Recently, a coworker asked me how my boyfriend of four years and I have been able to make our relationship work for so long. Now, don’t get me wrong, we have had (and still have) our problems. We have taken our fair share of breaks, we fight like an old married couple, and we go through our ruts. I wasn’t sure how to answer my coworker besides saying, “We just make it work.”
I’ve been thinking about her question for a few days now, and I think I’ve finally reached an answer. To quote Topanga from Boy Meets World: “I do my thing and you do your thing; you are you and I am I; but in the end if we end up together, it’s beautiful.” I think that has always been the philosophy in our relationship. By most standards, for people our age, we don’t have a conventional relationship; we don’t hangout everyday and we don’t spend every waking moment talking to each other (some days we send a few texts in the morning and a few at night and that’s it). I’m confident that the thing that makes my relationship work is that we aren’t dependent on one another. I have my friends, he has his. We are both our own people.
I’ve read a lot of articles on Facebook with titles like “Things Every Girl in Her 20s Should Know.” Most of these articles stress being single for a while and “finding yourself.” I want to say that it is still possible to explore who you are, what you like, and what you want while being in a relationship. During my four-year relationship, I’ve learned more about myself than I ever thought I would. I’ve discovered who I am as a person, what my values are, what my career goals are, and what makes me happy. The reason you don’t have to be single in order to find yourself is because whomever you are with should bring out the best in you and not hinder you from exploring yourself and your worth.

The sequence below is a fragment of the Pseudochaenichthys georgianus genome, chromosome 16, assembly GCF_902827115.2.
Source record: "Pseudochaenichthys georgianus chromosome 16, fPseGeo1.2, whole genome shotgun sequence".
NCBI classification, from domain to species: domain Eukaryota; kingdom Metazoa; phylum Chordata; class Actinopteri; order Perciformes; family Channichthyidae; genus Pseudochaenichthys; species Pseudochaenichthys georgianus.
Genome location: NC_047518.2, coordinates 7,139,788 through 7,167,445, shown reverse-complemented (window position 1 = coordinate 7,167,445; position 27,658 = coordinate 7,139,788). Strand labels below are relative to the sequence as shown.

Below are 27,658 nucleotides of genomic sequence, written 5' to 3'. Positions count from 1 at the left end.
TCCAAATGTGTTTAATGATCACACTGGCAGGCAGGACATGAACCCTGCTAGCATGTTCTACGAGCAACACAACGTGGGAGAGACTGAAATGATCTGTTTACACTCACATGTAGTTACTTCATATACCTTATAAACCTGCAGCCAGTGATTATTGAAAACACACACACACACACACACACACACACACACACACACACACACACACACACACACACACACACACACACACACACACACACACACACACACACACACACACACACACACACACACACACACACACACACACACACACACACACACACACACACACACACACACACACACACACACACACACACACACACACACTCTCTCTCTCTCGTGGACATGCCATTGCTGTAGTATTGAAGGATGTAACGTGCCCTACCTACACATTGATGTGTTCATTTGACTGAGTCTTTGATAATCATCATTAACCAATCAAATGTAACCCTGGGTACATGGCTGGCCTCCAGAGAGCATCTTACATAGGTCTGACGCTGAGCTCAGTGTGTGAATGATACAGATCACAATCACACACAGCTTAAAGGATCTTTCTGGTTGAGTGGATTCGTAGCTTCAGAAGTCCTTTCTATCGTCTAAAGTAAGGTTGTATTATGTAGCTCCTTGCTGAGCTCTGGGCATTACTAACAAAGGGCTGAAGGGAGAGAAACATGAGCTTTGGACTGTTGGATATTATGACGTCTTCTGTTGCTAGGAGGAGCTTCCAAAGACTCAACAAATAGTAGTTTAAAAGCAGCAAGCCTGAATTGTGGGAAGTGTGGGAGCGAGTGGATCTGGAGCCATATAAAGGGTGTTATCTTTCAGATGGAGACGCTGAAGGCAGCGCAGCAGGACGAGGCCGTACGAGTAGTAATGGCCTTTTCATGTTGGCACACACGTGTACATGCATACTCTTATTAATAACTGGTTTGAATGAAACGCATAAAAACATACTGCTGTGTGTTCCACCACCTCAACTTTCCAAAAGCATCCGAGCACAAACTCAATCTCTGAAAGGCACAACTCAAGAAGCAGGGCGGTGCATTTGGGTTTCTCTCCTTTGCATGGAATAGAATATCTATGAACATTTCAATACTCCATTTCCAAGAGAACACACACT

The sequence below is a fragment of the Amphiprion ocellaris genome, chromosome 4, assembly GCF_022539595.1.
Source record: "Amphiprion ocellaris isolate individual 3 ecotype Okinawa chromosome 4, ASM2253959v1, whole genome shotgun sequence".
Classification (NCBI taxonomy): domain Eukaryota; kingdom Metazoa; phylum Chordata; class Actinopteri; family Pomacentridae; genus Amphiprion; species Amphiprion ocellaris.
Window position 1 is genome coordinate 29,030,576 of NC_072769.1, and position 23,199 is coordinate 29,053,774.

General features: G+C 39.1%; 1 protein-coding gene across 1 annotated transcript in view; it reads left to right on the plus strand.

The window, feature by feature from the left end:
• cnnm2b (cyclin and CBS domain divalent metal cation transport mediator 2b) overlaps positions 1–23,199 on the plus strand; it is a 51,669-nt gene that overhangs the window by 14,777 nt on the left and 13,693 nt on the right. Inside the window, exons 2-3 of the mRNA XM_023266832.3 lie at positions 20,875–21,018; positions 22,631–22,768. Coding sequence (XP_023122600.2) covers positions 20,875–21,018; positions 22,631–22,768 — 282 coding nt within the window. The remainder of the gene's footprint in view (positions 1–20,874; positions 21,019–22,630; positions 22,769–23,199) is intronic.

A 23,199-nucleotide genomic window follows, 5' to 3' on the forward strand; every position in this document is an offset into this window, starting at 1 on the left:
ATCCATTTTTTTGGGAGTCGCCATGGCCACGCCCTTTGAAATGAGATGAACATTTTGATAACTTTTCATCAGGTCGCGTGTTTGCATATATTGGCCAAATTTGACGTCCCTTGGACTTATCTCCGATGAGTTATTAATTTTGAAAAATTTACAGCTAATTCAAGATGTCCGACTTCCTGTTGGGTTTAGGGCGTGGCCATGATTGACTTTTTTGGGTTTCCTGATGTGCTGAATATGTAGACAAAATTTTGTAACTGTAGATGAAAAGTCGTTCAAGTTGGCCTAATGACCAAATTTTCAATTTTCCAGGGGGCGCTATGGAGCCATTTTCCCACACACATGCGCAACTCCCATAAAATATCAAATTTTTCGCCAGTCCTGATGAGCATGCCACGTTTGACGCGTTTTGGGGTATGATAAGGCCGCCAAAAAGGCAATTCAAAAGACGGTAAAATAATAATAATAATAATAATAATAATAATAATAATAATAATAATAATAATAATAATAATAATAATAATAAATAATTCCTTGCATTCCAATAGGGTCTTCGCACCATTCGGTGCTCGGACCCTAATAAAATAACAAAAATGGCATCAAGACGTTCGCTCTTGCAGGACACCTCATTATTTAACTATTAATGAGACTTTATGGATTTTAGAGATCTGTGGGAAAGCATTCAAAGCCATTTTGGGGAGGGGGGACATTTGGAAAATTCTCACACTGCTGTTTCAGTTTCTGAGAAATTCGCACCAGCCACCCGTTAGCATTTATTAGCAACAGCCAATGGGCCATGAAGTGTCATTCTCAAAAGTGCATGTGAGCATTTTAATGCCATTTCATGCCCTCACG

To sum it up, my answer to my coworker is this: my relationship has worked for so long (and continues to work) because we bring out the best in each other. Through the 40-hour work weeks, the commutes to school, and all the other crap life throws at us, I know at the end of the day he’s always there and that nothing has changed between us. In a way, we live our separate lives, but when we come together, it is beautiful.
Maddie Spero is a recent graduate of SUNY New Paltz, where she received her BA in Industrial Psychology. When she’s not seeking employment as a Human Resources manager, Maddie can be found drinking an iced coffee and taking a copious amount of photos of her dog Russell.